This one’s a little special as, unlike many of the other stories on this website, it actually takes place on Eormen. Hope you enjoy it. If you don’t, you can leave me a nasty comment below.
The boy was tall for his age, not yet as tall as his older brother, but as tall as one can reasonably expect to be who is only eight years old. As a rule, he followed his brother like a shadow, but today Raan was elusive. At fourteen, Raan was practically a man; next year their father would present him with his own kolt, and that would be that. Coep feared losing his brother to adulthood but, being a child, found the thought easy to push from his mind.
He stood with one foot on the wooden fence, watching the sun go down. The desert sun was a punishing thing; it waged a war of attrition with the land, looking down with scorn on the people, the animals, the plants who toiled beneath it. It sapped the energy from everything it touched, and sooner or later even the strongest man gave up trying to fight it, and his family placed him deep into the earth, where it was cool, and the sun could no longer reach him, and only then could he rest.
Coep, however, was still only a boy, and filled with the wild spirit that went with it. His chores for the day were finished and now he had plenty of time to impersonate his brother while Raan was busy with whatever it was older brothers did. He placed one hand on his hip and scratched at his temple, as Raan always did when he was thinking. He supposed Raan was probably with their father, as both were nowhere to be seen.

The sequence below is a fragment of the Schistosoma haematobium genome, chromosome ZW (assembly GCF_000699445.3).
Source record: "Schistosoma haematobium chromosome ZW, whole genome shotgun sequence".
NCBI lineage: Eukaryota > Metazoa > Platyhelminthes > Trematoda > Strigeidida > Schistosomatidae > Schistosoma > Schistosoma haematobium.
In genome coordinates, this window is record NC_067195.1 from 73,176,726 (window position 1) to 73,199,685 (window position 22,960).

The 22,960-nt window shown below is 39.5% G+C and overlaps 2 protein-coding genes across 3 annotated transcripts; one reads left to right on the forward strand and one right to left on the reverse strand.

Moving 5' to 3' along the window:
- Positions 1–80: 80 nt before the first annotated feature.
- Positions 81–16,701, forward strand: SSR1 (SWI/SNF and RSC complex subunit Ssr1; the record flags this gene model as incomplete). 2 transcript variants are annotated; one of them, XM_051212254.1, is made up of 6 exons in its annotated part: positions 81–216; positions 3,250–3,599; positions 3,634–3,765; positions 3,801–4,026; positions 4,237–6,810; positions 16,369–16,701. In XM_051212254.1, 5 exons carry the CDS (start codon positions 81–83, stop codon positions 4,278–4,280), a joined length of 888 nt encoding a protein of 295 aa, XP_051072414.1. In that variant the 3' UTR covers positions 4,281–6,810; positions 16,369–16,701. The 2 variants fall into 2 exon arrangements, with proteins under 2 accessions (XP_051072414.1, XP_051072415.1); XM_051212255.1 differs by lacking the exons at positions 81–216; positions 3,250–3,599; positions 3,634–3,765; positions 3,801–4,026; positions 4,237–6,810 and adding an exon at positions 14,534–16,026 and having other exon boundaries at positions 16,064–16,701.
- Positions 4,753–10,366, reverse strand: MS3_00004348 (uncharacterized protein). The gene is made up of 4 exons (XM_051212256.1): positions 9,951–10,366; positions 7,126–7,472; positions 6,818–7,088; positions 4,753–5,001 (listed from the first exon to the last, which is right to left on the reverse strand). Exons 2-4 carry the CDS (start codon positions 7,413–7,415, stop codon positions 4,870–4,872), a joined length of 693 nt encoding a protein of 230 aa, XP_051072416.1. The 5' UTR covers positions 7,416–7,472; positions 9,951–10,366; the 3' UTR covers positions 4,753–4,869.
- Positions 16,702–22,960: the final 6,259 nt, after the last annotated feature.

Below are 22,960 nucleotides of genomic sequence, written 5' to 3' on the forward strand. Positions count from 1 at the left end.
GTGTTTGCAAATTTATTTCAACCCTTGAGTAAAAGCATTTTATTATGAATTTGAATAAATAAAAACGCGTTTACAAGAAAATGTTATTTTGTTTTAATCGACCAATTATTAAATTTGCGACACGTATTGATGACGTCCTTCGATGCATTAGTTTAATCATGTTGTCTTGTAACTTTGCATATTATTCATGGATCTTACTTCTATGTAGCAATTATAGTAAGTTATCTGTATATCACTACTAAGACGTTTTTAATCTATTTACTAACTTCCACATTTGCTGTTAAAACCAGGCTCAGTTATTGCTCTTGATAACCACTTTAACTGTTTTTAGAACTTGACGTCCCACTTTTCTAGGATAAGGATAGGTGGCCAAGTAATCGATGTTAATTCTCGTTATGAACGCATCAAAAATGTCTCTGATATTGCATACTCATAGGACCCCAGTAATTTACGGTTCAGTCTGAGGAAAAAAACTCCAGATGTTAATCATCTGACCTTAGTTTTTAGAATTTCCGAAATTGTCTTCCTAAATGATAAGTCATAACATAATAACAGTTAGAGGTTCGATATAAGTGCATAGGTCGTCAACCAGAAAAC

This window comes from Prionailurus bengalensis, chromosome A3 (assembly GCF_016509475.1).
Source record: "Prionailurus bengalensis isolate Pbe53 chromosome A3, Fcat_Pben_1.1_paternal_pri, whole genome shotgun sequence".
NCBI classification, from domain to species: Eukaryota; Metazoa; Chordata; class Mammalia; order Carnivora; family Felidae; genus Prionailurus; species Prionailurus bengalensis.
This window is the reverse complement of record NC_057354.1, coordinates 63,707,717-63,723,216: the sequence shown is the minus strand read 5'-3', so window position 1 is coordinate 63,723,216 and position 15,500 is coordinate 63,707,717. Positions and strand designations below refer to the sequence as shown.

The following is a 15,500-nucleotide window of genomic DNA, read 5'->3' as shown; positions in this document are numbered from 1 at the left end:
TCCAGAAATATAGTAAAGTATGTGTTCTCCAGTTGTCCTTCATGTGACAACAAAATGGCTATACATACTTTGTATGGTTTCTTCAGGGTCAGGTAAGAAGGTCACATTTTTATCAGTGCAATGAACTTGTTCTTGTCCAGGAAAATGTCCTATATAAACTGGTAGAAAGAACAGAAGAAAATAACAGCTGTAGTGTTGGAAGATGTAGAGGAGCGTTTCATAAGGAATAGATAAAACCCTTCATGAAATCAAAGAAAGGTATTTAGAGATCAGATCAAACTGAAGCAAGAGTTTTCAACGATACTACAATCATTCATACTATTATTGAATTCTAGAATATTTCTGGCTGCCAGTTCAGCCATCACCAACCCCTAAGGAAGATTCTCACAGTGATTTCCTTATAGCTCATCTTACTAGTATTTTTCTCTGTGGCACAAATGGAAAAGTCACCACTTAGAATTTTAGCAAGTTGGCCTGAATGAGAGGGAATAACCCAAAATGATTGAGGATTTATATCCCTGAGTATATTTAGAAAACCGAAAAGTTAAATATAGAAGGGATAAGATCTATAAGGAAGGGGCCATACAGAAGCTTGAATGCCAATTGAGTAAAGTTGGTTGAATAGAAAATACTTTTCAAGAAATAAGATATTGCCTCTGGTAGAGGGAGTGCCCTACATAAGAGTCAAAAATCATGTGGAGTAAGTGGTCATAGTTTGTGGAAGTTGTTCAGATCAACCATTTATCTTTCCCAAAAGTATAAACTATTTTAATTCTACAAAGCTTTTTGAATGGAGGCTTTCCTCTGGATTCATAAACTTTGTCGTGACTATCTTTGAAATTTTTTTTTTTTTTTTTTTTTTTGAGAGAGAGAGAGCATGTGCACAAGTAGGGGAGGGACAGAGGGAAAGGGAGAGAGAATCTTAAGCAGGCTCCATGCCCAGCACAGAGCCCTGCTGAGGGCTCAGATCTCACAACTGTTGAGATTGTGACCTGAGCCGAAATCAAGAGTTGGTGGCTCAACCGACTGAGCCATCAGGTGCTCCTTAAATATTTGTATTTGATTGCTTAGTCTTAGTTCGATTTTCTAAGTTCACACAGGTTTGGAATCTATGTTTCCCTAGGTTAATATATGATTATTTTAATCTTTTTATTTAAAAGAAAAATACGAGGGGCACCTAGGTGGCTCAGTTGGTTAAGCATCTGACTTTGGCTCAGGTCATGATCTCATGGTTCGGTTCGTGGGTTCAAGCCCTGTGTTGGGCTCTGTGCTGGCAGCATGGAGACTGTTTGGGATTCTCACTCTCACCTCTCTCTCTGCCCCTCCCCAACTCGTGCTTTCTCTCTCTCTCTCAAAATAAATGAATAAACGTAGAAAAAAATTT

Only about five hundred yards away, a light appeared on the cooling sands, the source impossible to make out in the gathering dusk. It danced in the distance, flickering and waving like a drunk, but Coep knew better than to leave the safety of the ranch; out in the desert were monsters. Nobody had yet identified how many kinds there were, but there was a complex food chain out there in the desert, and humans were always at the bottom.
The light had grown closer.
A good man with a well-made kolt could kill one monster, and a really good man might kill four, but a kolt must eventually be reloaded, and before you’ve done that, your belly is open to the wind and your guts are coiling up on the sand. “A kolt is a formidable weapon,” Coep’s father would say, “but when it is empty, all that is left is the man.” Sometimes, he would talk of the monsters he had seen and killed in the desert. Some walked on two legs, some on four, some on many more, or none at all. But the ones that Coep feared the most were the ones that lured their prey with a familiar shape.
“Like a hermit sleeping under rags,” their father had said, “and the desert is no place for a hermit, especially at night. I approached that hermit and lost two toes.” He had lifted his right foot and wiggled his remaining toes and his sons had listened, encased in the warmth of the fire and safe from the outside. “Maybe I should have seen that it wasn’t human, maybe I could have seen the claws if I had tried, but I didn’t, and I lost two toes.” He had gathered his sons up in his arms, softening his next words with the embrace.
“My sons: you will never – EVER – set foot outside the boundaries I have set up. Within sight of the house I can protect you. Outside the fence…” His eyes had grown cold and hard. “Outside the fence, the desert will chew you and swallow you.”